Scaling a Deployment

Scaling a Deployment

When deploying in an environment where a large number of incoming requests need to be handled, the API and engine services can be overloaded. In those scenarios, in order to increase the system performance, it can be helpful to run multiple load-balanced APIs and engines.

This guide details how to scale out the REST API, the CFN API, and the engine, also known as the heat-api, heat-api-cfn, and heat-engine services, respectively.

Assumptions

This guide, using a devstack installation of OpenStack, assumes that:

  1. You have configured devstack from Single Machine Installation Guide;

  2. You have set up heat on devstack, as defined at heat and DevStack;

  3. You have installed HAProxy on the devstack server.

Architecture

This section shows the basic heat architecture, the load balancing mechanism used and the target scaled out architecture.

Basic Architecture

The heat architecture is as defined at heat architecture and shown in the diagram below, where we have a CLI that sends HTTP requests to the REST and CFN APIs, which in turn make calls using AMQP to the heat-engine:

                  |- [REST API] -|
[CLI] -- <HTTP> --                -- <AMQP> -- [ENGINE]
                  |- [CFN API]  -|

Load Balancing

As there is a need to use a load balancer mechanism between the multiple APIs and the CLI, a proxy has to be deployed.

Because the heat CLI and APIs communicate by exchanging HTTP requests and responses, a HAProxy HTTP load balancer server will be deployed between them.

This way, the proxy will take the CLIs requests to the APIs and act on their behalf. Once the proxy receives a response, it will be redirected to the caller CLI.

A round-robin distribution of messages from the AMQP queue will act as the load balancer for multiple engines. Check that your AMQP service is configured to distribute messages round-robin (RabbitMQ does this by default).

Target Architecture

A scaled out heat architecture is represented in the diagram below:

                             |- [REST-API] -|
                             |-    ...     -|
                             |- [REST-API] -|             |- [ENGINE] -|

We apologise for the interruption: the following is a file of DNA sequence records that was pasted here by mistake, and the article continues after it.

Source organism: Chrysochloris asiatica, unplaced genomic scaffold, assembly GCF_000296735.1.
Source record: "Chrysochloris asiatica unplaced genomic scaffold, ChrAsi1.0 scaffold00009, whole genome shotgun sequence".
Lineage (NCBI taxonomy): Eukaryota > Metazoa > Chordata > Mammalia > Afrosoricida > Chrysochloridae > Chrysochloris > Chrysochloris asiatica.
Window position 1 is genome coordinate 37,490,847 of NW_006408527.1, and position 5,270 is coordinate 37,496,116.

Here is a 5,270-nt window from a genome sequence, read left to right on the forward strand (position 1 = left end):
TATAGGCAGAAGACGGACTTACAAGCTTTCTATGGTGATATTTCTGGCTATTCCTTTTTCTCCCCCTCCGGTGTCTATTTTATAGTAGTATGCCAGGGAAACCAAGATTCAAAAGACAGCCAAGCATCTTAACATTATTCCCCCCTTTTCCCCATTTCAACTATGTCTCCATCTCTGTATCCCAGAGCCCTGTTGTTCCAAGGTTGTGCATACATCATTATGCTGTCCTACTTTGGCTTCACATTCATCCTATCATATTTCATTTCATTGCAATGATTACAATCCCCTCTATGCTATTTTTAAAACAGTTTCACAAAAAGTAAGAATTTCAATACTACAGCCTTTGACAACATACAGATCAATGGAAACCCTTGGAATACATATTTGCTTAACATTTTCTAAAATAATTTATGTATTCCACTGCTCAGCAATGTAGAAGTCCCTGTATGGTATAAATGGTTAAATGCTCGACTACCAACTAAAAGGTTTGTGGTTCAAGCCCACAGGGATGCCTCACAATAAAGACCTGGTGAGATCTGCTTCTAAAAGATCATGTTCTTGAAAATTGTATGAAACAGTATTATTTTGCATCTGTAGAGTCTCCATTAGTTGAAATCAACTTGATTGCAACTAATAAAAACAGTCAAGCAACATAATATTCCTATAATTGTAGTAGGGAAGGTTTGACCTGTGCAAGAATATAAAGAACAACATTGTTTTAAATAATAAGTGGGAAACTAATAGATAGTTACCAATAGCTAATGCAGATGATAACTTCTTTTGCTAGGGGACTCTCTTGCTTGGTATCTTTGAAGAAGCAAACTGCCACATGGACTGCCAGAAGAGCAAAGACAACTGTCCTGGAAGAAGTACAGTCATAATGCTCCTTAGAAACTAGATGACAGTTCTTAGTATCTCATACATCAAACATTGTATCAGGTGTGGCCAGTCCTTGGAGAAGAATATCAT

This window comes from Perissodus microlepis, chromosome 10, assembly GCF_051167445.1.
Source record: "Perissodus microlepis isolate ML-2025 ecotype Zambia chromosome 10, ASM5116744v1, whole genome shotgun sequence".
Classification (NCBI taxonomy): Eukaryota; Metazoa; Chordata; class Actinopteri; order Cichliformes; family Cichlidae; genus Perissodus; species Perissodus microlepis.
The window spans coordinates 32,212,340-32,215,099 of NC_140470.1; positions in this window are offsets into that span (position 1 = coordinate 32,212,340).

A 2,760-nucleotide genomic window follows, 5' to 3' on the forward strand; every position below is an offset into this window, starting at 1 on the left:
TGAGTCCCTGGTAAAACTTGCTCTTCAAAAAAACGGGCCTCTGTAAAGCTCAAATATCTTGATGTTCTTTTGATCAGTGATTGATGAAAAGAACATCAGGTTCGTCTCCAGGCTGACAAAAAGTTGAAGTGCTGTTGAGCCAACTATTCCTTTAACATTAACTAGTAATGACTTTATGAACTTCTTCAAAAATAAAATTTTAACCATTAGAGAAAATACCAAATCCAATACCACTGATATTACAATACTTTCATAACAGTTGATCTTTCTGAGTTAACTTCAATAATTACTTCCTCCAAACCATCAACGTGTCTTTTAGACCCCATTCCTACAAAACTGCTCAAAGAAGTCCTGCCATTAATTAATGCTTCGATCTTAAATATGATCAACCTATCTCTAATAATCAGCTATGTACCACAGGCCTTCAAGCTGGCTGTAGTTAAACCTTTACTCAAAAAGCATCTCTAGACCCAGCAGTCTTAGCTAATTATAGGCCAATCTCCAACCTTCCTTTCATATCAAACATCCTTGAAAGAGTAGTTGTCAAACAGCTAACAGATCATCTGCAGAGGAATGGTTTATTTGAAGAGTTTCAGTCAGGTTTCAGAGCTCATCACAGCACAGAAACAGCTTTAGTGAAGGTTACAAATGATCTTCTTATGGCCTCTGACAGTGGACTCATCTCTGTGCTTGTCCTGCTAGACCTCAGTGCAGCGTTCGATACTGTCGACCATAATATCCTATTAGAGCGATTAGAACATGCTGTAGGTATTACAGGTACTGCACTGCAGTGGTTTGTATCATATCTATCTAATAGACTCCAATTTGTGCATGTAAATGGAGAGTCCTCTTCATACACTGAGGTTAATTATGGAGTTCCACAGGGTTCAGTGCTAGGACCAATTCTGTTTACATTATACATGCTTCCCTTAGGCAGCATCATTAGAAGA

[CLI] -- <HTTP> -- [PROXY] --                -- <AMQP> -- |-    ...   -|
                             |- [API-CFN]  -|             |- [ENGINE] -|
                             |-    ...     -|
                             |- [API-CFN]  -|

Thus, a request sent from the CLI looks like:

  1. CLI contacts the proxy;

  2. The HAProxy server, acting as a load balancer, redirects the call to an API instance;

  3. The API server sends messages to the AMQP queue, and the engines pick up messages in round-robin fashion.

Deploying Multiple APIs

In order to run a heat component separately, you have to execute one of the python scripts located at the bin directory of your heat repository.

These scripts take as argument a configuration file. When using devstack, the configuration file is located at /etc/heat/heat.conf. For instance, to start new REST and CFN API services, you must run:

python bin/heat-api --config-file=/etc/heat/heat.conf
python bin/heat-api-cfn --config-file=/etc/heat/heat.conf

Each API service must have a unique address to listen. This address have to be defined in the configuration file. For REST and CFN APIs, modify the [heat_api] and [heat_api_cfn] blocks, respectively.

[heat_api]
bind_port = {API_PORT}
bind_host = {API_HOST}

...

[heat_api_cfn]
bind_port = {API_CFN_PORT}
bind_host = {API_CFN_HOST}

If you wish to run multiple API processes on the same machine, you must create multiple copies of the heat.conf file, each containing a unique port number.

In addition, if you want to run some API services in different machines than the devstack server, you have to update the loopback addresses found at the sql_connection and rabbit_host properties to the devstack server’s IP, which must be reachable from the remote machine.

Deploying Multiple Engines

All engines must be configured to use the same AMQP service. Ensure that all of the rabbit_* and kombu_* configuration options in the [DEFAULT] section of /etc/heat/heat.conf match across each machine that will be running an engine. By using the same AMQP configuration, each engine will subscribe to the same AMQP engine queue and pick up work in round-robin fashion with the other engines.

One or more engines can be deployed per host. Depending on the host’s CPU architecture, it may be beneficial to deploy several engines on a single machine.

To start multiple engines on the same machine, simply start multiple heat-engine processes:

python bin/heat-engine --config-file=/etc/heat/heat.conf &
python bin/heat-engine --config-file=/etc/heat/heat.conf &

Deploying the Proxy